Tips to Address Beet Cercospora Leaf Spot Disease

The beet, Beta vulgaris, is a biennial root vegetable that is commonly cultivated as an annual in temperate zones.

Plants are grown primarily for their reddish purple, red and white striped, yellow, or white edible roots, but the leafy tops, or beet greens, are equally delicious.

A close up vertical image of beet leaves showing symptoms of cercospora leaf spot. To the center and bottom of the frame is green and white printed text.

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In our series of articles about beets, we discuss topics ranging from garden cultivation and health benefits to container gardening and pest control.

In this article, we zero in on a fungal beet disease, Cercospora leaf spot.

Here’s the lineup:

What Is Cercospora?

Cercospora leaf spot is a disease caused by the Cercospora beticola fungus. It preys upon the oldest, outermost leaves of a plant, killing them and feeding upon the dead plant tissue.

A close up horizontal image of vegetables growing in the garden showing symptoms of cercospora leaf spot.

Tell-tale signs are “necrotic lesions,” or dead patches, that look like tan circles with a reddish outer band. As the disease progresses, a glimpse through a microscope would reveal a minute “fruiting body,” or spore-releasing structure, in the center of each.

Unchecked, the tan circles merge together, forming large dead areas that turn gray as spores envelop them.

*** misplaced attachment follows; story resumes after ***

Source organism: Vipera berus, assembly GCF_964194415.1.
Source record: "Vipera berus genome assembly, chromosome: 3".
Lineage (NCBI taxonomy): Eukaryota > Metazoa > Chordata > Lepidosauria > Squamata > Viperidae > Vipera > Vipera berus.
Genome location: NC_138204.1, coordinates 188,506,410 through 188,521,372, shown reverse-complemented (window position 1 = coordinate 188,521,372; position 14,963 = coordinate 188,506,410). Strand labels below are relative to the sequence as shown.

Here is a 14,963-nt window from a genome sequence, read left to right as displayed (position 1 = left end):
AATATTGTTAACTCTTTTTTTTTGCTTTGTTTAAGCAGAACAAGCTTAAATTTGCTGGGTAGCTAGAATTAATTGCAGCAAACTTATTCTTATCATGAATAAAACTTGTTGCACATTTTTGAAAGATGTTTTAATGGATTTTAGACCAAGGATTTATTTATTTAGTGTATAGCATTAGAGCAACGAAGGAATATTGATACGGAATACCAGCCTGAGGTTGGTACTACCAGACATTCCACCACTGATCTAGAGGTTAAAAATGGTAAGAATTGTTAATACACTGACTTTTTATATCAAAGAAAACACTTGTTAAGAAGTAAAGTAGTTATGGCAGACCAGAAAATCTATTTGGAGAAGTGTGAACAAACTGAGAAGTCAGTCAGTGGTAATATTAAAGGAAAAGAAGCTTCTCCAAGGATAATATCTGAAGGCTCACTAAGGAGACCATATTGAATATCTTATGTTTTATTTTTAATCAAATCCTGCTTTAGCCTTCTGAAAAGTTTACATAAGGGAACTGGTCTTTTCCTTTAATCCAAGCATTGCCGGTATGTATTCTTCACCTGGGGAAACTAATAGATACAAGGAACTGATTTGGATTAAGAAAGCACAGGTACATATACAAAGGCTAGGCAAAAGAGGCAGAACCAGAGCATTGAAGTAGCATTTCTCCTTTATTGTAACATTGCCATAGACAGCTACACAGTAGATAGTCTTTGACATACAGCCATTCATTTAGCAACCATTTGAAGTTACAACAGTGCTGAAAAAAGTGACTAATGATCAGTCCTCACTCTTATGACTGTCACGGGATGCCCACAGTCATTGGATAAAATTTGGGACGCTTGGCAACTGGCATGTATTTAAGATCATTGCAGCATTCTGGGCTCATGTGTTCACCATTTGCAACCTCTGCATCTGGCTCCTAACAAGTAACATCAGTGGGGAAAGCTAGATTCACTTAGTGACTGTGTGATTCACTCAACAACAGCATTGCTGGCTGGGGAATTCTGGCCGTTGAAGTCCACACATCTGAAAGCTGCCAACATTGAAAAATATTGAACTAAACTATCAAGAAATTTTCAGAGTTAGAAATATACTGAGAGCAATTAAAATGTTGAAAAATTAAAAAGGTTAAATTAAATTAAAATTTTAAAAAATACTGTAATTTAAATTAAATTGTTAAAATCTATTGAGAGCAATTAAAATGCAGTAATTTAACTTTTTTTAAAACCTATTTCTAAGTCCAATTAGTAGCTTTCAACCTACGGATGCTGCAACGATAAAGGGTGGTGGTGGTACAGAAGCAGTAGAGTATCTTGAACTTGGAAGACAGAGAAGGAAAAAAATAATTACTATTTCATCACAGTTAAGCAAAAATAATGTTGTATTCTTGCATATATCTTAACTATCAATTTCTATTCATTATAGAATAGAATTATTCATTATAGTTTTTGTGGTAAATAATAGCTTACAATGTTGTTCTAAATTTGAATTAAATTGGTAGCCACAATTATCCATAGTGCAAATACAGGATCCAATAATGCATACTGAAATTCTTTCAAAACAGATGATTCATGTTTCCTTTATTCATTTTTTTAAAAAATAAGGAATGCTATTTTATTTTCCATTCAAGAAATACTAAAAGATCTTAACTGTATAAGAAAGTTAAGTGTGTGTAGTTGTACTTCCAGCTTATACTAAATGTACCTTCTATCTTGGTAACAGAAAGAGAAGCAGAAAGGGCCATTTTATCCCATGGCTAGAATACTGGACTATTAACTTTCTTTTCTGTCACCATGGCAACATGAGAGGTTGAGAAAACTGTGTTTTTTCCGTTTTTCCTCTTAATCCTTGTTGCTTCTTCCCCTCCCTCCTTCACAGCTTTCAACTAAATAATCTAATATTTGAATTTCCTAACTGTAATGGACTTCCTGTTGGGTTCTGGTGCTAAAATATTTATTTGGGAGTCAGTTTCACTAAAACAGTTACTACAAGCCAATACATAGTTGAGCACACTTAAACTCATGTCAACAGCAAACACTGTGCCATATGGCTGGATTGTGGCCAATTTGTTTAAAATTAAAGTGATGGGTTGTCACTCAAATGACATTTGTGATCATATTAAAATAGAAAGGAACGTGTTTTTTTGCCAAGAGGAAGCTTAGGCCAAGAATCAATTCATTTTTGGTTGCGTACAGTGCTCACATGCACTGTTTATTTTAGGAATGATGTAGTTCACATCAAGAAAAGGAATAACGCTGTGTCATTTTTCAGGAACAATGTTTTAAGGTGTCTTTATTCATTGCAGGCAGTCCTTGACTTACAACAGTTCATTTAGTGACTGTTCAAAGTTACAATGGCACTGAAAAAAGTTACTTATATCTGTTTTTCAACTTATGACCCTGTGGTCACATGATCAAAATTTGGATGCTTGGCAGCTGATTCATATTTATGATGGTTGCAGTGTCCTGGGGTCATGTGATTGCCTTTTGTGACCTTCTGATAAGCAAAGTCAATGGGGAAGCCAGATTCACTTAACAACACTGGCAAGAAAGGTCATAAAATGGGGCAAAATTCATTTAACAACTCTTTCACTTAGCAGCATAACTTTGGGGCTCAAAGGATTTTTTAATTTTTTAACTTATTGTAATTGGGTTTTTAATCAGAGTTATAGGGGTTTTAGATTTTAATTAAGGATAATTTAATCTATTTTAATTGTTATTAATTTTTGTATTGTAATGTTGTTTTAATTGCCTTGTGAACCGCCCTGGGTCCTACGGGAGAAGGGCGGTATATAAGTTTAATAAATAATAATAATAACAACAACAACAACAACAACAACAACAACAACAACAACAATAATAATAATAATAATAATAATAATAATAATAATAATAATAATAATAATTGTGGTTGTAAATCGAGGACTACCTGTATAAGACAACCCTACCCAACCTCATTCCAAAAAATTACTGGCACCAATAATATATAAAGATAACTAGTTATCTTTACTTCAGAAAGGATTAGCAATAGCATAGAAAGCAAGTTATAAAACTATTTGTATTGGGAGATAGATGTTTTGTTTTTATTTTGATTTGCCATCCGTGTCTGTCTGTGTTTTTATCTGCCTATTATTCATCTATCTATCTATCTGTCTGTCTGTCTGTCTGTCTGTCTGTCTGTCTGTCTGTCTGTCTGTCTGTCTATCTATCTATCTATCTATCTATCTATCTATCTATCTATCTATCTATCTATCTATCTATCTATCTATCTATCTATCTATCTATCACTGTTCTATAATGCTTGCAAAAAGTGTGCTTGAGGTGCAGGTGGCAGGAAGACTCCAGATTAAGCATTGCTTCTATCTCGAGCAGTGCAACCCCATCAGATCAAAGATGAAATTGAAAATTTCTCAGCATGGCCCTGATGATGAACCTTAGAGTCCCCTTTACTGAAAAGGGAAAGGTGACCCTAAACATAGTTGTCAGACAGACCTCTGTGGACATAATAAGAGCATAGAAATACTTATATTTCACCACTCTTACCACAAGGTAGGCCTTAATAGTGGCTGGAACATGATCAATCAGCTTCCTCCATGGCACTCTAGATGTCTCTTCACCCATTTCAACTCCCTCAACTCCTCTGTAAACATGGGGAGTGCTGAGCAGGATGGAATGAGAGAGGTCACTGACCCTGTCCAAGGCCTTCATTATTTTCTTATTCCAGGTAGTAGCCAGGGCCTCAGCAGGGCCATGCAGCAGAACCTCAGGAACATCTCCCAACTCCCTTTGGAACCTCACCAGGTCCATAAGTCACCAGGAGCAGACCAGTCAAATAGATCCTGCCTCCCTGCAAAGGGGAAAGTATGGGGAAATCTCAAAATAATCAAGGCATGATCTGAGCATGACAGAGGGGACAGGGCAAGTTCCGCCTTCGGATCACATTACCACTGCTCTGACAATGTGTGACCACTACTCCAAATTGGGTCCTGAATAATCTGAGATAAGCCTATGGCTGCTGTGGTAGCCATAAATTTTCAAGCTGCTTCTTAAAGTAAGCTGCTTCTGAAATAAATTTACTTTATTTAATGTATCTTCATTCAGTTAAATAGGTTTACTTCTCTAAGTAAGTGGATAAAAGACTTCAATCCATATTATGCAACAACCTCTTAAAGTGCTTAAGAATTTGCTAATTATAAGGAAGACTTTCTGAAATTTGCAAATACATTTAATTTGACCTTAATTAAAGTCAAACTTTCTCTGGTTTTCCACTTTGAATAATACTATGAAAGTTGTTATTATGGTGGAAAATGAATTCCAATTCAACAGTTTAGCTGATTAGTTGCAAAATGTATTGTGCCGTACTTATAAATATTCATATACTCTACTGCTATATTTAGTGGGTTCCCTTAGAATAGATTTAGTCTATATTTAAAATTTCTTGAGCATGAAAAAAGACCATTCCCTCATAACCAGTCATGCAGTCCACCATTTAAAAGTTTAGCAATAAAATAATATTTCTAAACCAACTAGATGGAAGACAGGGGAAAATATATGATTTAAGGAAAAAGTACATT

A close up horizontal image of the spots on beet leaves caused by Cercospora beticola.
Photo by Björn S, Wikimedia Commons, via CC BY-SA.

This fungus plagues late-summer crops cultivated in hot weather with high humidity, especially when the foliage is wet during nighttime hours.

And as the first photo shows, it may appear in tandem with pest damage, such as the trails made by leaf miner larvae.

In cases of extensive infection, beet roots may fail to mature.

C. beticola spreads readily with a simple splash of the garden hose, or on the back of an insect or bottom of a garden shoe, especially when plants are crowded.

One of the greatest challenges with managing this fungus is its ability to winter over in garden debris, such as weeds and infected plant material that is discarded during harvesting.

Proactive Avoidance Measures

To minimize the risk of crop failure due to disease, take action of a preventative nature.

Start with disease-resistant seeds purchased from a reputable purveyor. Poor quality seeds may contain fungus, and be doomed from the start.

Meet your plants’ needs for full sun and organically-rich, well-draining loam.

Avoid overcrowding, which can increase ambient humidity and leaf wetness, by spacing plants three to six inches apart, depending upon mature beet size.

Plant in early spring to avoid maturation during the hottest, most humid parts of the growing season.

A close up horizontal image of a row of beets growing in the garden being irrigated from above.

Because C. beticola favors wet conditions, it’s important to avoid overwatering. Beets don’t need to be oversaturated. An inch of supplemental water in the absence of rain is adequate.

Also, when you water, take care to aim the hose at the roots in the soil, not over the foliage. Wet foliage is a prime target for fungal development.